November 13, 2023
Games Lift: Nenad Slavujevic on calculating chaos
His game idea looks like a well-tuned formula. And he can explain it like a pro. Nenad Slavujevic impresses us in the incubator with strong credentials and a clear plan.
After having worked in Hamburg’s gaming industry for years, solo dev Nenad Slavujevic is now putting his experience into his new concept: “Chaos Royale” is a mix of auto shooters like “Vampire Survivors” and battle royale style titles like “Fortnite”, with a dash of “Binding of Isaac”. It's an automatic top-down shooter with competitive multiplayer gameplay.
Isn't that a bit obvious? “Sure,” says Slavujevic, looking content. He has thought this through. That much is evident in every answer. He knows exactly why he is starting with a “proven concept” – it is not about copying others. He has specifically developed an idea that fits his strengths and goals.
Making a multiplayer game is a central part of the plan, because Slavujevic wants to work “sustainably”. He doesn't want to survive from title to title with a best case scenario of “recouping the costs” so that his next title can be created under the same precarious conditions. And he shows a deeper understanding of the genre he is working in; not only multiplayer games, but auto shooters or bullet heaven games in the spirit of “Vampire Survivors”. He can explain in detail what is supposed to be fun here: It's about the power fantasy of becoming stronger, being “almost overpowering” to the opposition, and finally facing opponents who have built themselves up in the same way.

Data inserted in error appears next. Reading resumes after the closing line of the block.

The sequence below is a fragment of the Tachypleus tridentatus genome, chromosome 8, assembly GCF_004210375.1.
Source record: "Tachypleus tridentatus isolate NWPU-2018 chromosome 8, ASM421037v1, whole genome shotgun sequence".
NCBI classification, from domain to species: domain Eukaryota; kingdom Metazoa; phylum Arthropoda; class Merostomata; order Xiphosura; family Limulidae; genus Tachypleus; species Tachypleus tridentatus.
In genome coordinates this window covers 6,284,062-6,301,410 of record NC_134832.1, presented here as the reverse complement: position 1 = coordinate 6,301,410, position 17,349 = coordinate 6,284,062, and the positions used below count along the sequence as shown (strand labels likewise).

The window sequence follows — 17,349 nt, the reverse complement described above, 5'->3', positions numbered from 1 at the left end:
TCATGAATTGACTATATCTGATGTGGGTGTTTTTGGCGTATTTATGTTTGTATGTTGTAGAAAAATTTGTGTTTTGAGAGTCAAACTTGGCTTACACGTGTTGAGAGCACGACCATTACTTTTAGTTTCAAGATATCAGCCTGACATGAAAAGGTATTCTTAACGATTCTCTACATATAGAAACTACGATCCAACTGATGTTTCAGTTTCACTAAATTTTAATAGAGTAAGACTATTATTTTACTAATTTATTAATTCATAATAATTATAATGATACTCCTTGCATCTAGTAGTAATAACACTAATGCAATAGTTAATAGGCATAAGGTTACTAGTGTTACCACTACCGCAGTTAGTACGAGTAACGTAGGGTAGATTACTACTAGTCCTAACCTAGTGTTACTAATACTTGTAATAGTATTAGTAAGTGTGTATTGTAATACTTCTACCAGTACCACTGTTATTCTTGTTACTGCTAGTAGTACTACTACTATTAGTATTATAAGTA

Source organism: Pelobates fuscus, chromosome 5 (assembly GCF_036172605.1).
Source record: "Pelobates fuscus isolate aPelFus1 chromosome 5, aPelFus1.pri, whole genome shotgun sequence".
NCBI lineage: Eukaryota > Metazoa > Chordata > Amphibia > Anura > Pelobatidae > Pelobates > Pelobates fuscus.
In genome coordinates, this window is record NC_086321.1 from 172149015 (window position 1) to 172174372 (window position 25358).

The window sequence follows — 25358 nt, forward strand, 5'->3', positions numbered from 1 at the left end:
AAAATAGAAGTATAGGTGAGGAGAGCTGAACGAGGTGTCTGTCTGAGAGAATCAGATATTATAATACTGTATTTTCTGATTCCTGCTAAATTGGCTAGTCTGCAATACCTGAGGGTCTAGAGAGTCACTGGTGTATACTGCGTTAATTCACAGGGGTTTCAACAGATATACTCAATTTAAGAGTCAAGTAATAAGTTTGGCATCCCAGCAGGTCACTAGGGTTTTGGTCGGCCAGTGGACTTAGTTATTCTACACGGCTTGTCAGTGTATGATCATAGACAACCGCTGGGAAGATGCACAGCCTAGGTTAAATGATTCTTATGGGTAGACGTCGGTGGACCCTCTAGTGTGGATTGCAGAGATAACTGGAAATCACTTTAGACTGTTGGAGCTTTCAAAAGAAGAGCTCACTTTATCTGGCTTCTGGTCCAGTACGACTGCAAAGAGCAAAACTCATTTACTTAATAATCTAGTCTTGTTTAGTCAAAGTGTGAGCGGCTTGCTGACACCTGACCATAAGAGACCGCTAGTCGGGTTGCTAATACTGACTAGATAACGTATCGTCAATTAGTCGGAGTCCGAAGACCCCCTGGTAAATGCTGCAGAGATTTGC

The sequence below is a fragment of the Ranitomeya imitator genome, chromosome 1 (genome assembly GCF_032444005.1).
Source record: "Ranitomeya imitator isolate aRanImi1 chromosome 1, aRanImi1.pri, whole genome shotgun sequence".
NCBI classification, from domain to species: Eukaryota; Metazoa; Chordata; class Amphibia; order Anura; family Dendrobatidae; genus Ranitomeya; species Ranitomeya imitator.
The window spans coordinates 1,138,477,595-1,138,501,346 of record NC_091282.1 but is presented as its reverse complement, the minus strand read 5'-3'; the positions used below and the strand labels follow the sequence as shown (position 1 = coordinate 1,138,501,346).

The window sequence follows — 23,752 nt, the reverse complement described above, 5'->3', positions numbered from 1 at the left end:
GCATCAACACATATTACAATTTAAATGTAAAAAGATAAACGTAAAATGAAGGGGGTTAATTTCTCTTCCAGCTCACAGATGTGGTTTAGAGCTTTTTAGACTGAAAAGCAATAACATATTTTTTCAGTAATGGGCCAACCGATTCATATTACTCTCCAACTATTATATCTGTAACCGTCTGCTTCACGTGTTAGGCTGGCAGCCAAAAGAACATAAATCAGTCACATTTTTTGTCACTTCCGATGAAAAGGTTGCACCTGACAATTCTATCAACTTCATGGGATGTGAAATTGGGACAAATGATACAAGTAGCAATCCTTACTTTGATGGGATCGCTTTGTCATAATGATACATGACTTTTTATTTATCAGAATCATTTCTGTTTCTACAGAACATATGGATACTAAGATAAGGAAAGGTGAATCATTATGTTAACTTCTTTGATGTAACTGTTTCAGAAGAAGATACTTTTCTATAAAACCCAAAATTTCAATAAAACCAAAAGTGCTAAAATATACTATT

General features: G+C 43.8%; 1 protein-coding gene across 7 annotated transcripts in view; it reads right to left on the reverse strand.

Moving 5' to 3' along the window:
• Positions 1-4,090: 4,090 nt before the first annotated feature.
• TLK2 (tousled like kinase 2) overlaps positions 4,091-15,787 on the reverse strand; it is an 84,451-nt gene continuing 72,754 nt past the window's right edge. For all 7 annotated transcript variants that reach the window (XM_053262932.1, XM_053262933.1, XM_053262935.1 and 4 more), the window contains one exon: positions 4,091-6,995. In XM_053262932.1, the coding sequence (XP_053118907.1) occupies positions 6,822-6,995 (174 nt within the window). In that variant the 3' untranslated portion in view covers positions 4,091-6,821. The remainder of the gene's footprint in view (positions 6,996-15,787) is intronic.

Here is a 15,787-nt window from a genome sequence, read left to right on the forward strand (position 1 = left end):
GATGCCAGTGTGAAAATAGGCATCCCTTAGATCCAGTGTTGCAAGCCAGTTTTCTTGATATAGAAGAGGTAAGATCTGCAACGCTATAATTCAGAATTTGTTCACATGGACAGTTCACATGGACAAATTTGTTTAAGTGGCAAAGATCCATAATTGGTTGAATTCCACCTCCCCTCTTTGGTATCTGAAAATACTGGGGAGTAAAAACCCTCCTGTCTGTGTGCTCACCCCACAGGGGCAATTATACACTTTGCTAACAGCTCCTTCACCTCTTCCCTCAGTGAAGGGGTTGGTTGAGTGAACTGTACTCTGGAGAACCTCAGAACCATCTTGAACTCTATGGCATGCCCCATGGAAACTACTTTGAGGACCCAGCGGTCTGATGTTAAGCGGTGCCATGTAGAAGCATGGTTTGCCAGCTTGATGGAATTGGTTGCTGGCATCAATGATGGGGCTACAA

The fact that Slavujevic knows how studios work is owed to his career. He has years of experience in the industry. After completing his bachelor's degree at HAW Hamburg, he quickly found employment. Working long days at a start-up was his first gig, before he landed at established indie studio Tiny Roar. Here, he found “a lot of fun” developing and supporting multiplayer games for mobile.
As a programmer, he felt well integrated into the studio. But even though he was able to outgrow his role there somewhat, he wanted more. “My plan has always been to take on more responsibility,” Slavujevic explains. He thinks himself “quite good” at coding, but it is ultimately “not that fulfilling” to him.
Now Slavujevic has taken on full responsibility. He is implementing the techical side of his project by himself for now, but he definitely doesn't want to stay alone. He has enlisted professional help from day one. “I'm not an artist,” he clarifies. Freelancers he has “known for a long time” and whom he “absolutely trusts” are on board already.
Slavujevic wants to build a live-service game that he and his studio will keep supporting and developing. “There's no world in which I would do it alone,” he clarifies. The search for a strong partner is already baked into his plans. Early next year, he hopes to make his first hire. Internal tests of a first playable version are planned even earlier. If it is found to be working as planned, Slavujevic will quickly start “approaching mobile publishers” to test the waters.
Slavujevic is putting an emphasis on building up his network and looking for advice. To him, it’s a main reason for getting into the Games Lift Incubator. He has special praise for Steffen Rühl's pitching workshop: The advice was crucial to him and helped him turn a presentation that is “almost embarrassing” to him now into a much better one. Now, he knows exactly what he is trying to sell and how he’s doing it.
Slavujevic has also adjusted when it comes to the core question of his platform. He originally pitched “Chaos Royale” as a mobile-only title, but now he's also looking into pitching a PC version. During the conversation, one thing becomes clear: Slavujevic does not conflate a good idea with a successful one. He stays open to good advice and plans ahead further.